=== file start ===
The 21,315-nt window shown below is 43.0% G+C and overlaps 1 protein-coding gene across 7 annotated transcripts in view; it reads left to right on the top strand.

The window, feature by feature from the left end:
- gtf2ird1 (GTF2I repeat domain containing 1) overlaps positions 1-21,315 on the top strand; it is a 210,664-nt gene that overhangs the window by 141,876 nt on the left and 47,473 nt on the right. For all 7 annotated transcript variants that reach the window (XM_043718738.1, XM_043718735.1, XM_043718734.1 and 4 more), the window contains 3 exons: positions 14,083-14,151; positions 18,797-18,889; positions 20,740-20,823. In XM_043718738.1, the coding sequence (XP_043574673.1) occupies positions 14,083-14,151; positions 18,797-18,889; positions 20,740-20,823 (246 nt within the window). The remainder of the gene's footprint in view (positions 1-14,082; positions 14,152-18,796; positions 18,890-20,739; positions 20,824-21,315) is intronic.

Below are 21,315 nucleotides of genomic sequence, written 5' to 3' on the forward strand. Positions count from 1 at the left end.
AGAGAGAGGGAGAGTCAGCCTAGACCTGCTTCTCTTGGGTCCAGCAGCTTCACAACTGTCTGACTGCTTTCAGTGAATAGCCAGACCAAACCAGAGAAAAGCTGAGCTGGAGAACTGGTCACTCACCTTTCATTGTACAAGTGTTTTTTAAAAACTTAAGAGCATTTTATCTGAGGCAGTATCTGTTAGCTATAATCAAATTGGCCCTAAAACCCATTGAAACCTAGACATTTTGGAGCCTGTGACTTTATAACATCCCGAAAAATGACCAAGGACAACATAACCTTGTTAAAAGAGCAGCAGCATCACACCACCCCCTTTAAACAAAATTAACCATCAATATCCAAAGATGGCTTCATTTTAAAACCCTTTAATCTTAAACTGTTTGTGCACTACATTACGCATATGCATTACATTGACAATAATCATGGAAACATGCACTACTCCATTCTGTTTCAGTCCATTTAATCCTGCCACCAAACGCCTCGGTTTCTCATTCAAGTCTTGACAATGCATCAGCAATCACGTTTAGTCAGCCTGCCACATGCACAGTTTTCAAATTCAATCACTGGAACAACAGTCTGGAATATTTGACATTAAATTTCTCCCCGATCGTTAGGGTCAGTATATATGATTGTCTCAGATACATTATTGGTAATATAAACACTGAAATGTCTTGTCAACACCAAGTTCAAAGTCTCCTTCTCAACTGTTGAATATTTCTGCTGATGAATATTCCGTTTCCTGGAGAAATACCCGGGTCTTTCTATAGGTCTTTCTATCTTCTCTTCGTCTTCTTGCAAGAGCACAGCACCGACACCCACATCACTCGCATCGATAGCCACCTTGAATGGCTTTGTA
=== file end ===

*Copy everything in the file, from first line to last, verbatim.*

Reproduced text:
The 21,315-nt window shown below is 43.0% G+C and overlaps 1 protein-coding gene across 7 annotated transcripts in view; it reads left to right on the top strand.

The window, feature by feature from the left end:
- gtf2ird1 (GTF2I repeat domain containing 1) overlaps positions 1-21,315 on the top strand; it is a 210,664-nt gene that overhangs the window by 141,876 nt on the left and 47,473 nt on the right. For all 7 annotated transcript variants that reach the window (XM_043718738.1, XM_043718735.1, XM_043718734.1 and 4 more), the window contains 3 exons: positions 14,083-14,151; positions 18,797-18,889; positions 20,740-20,823. In XM_043718738.1, the coding sequence (XP_043574673.1) occupies positions 14,083-14,151; positions 18,797-18,889; positions 20,740-20,823 (246 nt within the window). The remainder of the gene's footprint in view (positions 1-14,082; positions 14,152-18,796; positions 18,890-20,739; positions 20,824-21,315) is intronic.

Below are 21,315 nucleotides of genomic sequence, written 5' to 3' on the forward strand. Positions count from 1 at the left end.
AGAGAGAGGGAGAGTCAGCCTAGACCTGCTTCTCTTGGGTCCAGCAGCTTCACAACTGTCTGACTGCTTTCAGTGAATAGCCAGACCAAACCAGAGAAAAGCTGAGCTGGAGAACTGGTCACTCACCTTTCATTGTACAAGTGTTTTTTAAAAACTTAAGAGCATTTTATCTGAGGCAGTATCTGTTAGCTATAATCAAATTGGCCCTAAAACCCATTGAAACCTAGACATTTTGGAGCCTGTGACTTTATAACATCCCGAAAAATGACCAAGGACAACATAACCTTGTTAAAAGAGCAGCAGCATCACACCACCCCCTTTAAACAAAATTAACCATCAATATCCAAAGATGGCTTCATTTTAAAACCCTTTAATCTTAAACTGTTTGTGCACTACATTACGCATATGCATTACATTGACAATAATCATGGAAACATGCACTACTCCATTCTGTTTCAGTCCATTTAATCCTGCCACCAAACGCCTCGGTTTCTCATTCAAGTCTTGACAATGCATCAGCAATCACGTTTAGTCAGCCTGCCACATGCACAGTTTTCAAATTCAATCACTGGAACAACAGTCTGGAATATTTGACATTAAATTTCTCCCCGATCGTTAGGGTCAGTATATATGATTGTCTCAGATACATTATTGGTAATATAAACACTGAAATGTCTTGTCAACACCAAGTTCAAAGTCTCCTTCTCAACTGTTGAATATTTCTGCTGATGAATATTCCGTTTCCTGGAGAAATACCCGGGTCTTTCTATAGGTCTTTCTATCTTCTCTTCGTCTTCTTGCAAGAGCACAGCACCGACACCCACATCACTCGCATCGATAGCCACCTTGAATGGCTTTGTA